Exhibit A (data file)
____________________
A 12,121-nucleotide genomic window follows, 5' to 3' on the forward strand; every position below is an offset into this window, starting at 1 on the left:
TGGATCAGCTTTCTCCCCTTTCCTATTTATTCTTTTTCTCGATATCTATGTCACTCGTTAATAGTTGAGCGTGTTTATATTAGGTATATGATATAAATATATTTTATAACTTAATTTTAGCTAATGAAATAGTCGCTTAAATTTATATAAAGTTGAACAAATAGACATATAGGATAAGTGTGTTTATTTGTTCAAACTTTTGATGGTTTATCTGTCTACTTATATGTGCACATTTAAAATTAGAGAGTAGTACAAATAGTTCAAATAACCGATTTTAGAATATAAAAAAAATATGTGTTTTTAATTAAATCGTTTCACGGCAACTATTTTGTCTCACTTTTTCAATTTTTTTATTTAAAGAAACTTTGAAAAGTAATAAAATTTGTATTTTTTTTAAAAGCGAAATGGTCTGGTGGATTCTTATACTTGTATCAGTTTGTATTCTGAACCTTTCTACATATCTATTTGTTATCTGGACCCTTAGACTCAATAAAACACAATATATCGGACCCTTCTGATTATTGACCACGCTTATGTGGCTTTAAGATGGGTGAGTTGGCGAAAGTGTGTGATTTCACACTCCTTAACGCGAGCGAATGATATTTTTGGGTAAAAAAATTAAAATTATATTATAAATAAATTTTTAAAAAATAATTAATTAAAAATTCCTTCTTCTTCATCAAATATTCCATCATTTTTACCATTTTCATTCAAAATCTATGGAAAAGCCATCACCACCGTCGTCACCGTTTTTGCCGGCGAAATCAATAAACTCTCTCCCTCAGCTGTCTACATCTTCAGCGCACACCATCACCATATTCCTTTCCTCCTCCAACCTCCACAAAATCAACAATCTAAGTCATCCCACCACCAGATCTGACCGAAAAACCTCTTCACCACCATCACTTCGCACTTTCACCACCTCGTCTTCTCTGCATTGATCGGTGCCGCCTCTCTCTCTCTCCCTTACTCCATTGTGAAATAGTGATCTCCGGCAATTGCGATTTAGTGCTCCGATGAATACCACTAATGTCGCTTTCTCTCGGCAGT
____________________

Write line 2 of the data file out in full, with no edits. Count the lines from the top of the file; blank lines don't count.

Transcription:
TGGATCAGCTTTCTCCCCTTTCCTATTTATTCTTTTTCTCGATATCTATGTCACTCGTTAATAGTTGAGCGTGTTTATATTAGGTATATGATATAAATATATTTTATAACTTAATTTTAGCTAATGAAATAGTCGCTTAAATTTATATAAAGTTGAACAAATAGACATATAGGATAAGTGTGTTTATTTGTTCAAACTTTTGATGGTTTATCTGTCTACTTATATGTGCACATTTAAAATTAGAGAGTAGTACAAATAGTTCAAATAACCGATTTTAGAATATAAAAAAAATATGTGTTTTTAATTAAATCGTTTCACGGCAACTATTTTGTCTCACTTTTTCAATTTTTTTATTTAAAGAAACTTTGAAAAGTAATAAAATTTGTATTTTTTTTAAAAGCGAAATGGTCTGGTGGATTCTTATACTTGTATCAGTTTGTATTCTGAACCTTTCTACATATCTATTTGTTATCTGGACCCTTAGACTCAATAAAACACAATATATCGGACCCTTCTGATTATTGACCACGCTTATGTGGCTTTAAGATGGGTGAGTTGGCGAAAGTGTGTGATTTCACACTCCTTAACGCGAGCGAATGATATTTTTGGGTAAAAAAATTAAAATTATATTATAAATAAATTTTTAAAAAATAATTAATTAAAAATTCCTTCTTCTTCATCAAATATTCCATCATTTTTACCATTTTCATTCAAAATCTATGGAAAAGCCATCACCACCGTCGTCACCGTTTTTGCCGGCGAAATCAATAAACTCTCTCCCTCAGCTGTCTACATCTTCAGCGCACACCATCACCATATTCCTTTCCTCCTCCAACCTCCACAAAATCAACAATCTAAGTCATCCCACCACCAGATCTGACCGAAAAACCTCTTCACCACCATCACTTCGCACTTTCACCACCTCGTCTTCTCTGCATTGATCGGTGCCGCCTCTCTCTCTCTCCCTTACTCCATTGTGAAATAGTGATCTCCGGCAATTGCGATTTAGTGCTCCGATGAATACCACTAATGTCGCTTTCTCTCGGCAGT